At room temperature common salt sodium chloride, NaCl, is a solid and methane, CH4, is a gas explain, in terms of the bonds present in each compound, why their physical states is so different.  

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Q: 

At room temperature, common table salt (sodium chloride, or NaCl) is a solid. At the same temperature, however, methane (` `) is a gas. Explain, in terms of the bonds present in each compound, why their physical states are so different.

A: 

The chemicals that make up table salt and methane form different intermolecular bonds. These are the bonds between molecules in a substance. Let's look at the intermolecular bonds formed by each compound.

NaCl's intermolecular forces are ionic. These are very strong intermolecular forces, and they occur due to the big difference in their charge. They are opposite in charge (sodium is positive, chlorine is negative) and so they pull together strongly.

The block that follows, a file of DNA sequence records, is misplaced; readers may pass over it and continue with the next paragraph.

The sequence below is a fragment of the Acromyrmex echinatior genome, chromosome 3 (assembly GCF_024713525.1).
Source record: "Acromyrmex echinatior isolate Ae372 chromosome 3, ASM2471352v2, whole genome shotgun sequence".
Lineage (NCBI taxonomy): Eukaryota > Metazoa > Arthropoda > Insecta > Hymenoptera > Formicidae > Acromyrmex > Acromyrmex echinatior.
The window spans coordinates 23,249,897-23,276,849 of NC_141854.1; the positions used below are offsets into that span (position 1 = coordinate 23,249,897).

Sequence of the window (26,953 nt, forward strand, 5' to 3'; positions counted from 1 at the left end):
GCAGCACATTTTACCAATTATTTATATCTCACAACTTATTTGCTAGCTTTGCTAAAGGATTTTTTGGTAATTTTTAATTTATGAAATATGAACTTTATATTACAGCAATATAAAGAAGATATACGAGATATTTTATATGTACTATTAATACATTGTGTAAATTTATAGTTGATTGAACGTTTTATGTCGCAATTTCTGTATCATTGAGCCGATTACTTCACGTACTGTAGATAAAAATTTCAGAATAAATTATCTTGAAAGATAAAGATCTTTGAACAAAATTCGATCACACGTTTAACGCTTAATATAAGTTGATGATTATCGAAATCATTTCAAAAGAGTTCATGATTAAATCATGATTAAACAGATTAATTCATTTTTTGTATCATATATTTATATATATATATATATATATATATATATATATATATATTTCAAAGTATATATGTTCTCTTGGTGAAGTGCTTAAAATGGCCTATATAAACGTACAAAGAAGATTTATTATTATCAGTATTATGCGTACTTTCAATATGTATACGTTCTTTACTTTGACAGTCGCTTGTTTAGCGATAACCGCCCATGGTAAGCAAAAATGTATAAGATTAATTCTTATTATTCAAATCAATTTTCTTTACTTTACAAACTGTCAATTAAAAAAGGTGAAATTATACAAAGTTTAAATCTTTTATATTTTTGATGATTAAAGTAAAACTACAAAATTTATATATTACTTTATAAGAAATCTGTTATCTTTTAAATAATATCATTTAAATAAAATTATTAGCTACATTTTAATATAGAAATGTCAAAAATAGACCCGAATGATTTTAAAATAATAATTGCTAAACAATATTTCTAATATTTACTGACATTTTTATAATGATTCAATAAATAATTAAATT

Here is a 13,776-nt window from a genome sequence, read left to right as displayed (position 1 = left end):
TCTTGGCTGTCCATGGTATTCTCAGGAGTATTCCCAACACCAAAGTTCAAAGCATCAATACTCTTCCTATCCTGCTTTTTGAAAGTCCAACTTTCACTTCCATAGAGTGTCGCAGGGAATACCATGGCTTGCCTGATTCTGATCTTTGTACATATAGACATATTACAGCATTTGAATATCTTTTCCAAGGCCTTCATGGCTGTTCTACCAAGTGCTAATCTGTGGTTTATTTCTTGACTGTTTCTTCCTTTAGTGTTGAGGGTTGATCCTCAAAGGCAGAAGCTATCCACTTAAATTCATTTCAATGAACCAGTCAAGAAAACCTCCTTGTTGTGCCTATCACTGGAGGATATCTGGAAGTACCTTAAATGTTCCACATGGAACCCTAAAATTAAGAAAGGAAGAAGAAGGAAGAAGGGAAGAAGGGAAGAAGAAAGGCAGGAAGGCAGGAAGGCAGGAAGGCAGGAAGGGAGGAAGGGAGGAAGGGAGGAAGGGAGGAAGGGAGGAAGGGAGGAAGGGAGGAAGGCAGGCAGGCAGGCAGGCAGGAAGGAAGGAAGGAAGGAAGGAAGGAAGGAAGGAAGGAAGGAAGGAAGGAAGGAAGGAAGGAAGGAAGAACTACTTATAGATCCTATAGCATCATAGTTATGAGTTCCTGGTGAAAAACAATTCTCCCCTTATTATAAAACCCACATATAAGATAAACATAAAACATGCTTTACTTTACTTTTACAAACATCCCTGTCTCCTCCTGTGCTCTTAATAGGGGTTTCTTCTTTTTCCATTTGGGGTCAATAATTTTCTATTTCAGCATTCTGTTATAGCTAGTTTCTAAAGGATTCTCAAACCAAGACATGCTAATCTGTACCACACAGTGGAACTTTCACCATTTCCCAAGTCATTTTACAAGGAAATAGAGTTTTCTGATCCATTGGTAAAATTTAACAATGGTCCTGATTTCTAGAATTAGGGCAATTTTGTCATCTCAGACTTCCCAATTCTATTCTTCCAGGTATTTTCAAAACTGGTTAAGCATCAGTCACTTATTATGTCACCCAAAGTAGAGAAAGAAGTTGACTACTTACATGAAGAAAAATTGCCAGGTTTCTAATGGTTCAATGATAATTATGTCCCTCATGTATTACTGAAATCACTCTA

Methane, by contrast, is subject to only very weak London dispersion forces between its molecules. Carbon and hydrogen, the two elements that make up methane, are very close in electronegativity. That is, they are not at all opposite in charge. London dispersion forces are a weak intermolecular bond that every compound is subject to.

Ionic bonds take much more energy to break. This also means that substances made up of chemicals with ionic bonds have a higher melting point and boiling point than substances with ionic bonds. That is, the temperature at which they melt (turn from solid to liquid) and boil (turn from liquid to gas) is higher. This means that at room temperature, table salt is a solid, but methane is a gas because its boiling point is much lower. 

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